2. Do your research
Before you sign a legally binding document with your franchisor and tie yourself into a contract of several years, you need to know exactly what you’re signing. Complete a thorough course of research, asking all the important questions, before deciding on a photography franchise to make an investment with. When researching, consider all of the following:
- Initial and ongoing costs
- Training and support provided
- Reputation of the franchisor/business
- Success of current franchisees with the business
- Customer demand for (and market position of) the business
3. Create a business plan
Whether you’re creating the business plan to present to your franchisor, or to present to UK banks in search of funding, or for your own reference as you go about getting your business off the grounds, you’ll need to include the following crucial elements, applicable regardless of your sector of operation:
- An executive summary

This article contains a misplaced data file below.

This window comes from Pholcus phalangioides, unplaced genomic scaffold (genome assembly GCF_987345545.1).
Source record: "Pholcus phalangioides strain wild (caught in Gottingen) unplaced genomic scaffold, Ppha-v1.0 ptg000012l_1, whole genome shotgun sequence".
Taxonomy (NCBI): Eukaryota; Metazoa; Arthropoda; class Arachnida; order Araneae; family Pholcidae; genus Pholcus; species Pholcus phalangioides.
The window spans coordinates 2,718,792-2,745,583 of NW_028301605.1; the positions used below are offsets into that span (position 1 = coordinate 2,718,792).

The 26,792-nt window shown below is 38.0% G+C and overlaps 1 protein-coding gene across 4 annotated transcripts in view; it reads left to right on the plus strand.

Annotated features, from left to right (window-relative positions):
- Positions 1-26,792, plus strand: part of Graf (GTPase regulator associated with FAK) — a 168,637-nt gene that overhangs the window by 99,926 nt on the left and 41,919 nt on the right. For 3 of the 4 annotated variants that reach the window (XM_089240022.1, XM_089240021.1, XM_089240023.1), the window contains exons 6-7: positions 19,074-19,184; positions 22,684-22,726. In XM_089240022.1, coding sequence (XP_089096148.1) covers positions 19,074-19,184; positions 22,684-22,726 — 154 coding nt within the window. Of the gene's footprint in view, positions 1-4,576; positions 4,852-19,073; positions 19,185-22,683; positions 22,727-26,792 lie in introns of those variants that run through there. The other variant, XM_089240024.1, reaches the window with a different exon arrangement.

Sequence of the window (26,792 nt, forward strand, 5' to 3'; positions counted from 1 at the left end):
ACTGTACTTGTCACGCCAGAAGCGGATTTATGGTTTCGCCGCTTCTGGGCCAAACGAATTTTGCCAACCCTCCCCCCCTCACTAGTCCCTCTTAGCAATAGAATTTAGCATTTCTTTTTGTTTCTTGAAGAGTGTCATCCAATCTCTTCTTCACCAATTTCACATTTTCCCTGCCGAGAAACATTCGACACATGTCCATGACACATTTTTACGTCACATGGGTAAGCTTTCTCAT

- A business description
- Product/service descriptions
- A management summary
- Market analysis
- Operational details
- Sales and marketing plans
- Business premises plans
- Financial projections and needs
Franchise opportunities in the photography sector
If you’d like to start your own photography business, an investment in an established franchise is one of the safest, least risky ways to get it done. Here are just a couple examples of available opportunities in the sector:
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1. Venture Studios
Venture Studios was founded in 2000, and has since become the UK’s leading family portrait photographer, offering customers a personal and bespoke experience. It’s grown a substantial amount since starting, and now has franchise models across three continents, with 16 studios in the UK, as well as studios in Asia and the USA.
- Becoming a Venture Studios franchisee: No previous experience is required to become a Venture Studios franchisee, but the company is looking for partners with the ability, passion and determination to lead a business. Venture Studios is also hoping for a customer-focused franchisee with a hands-on approach to marketing and leadership.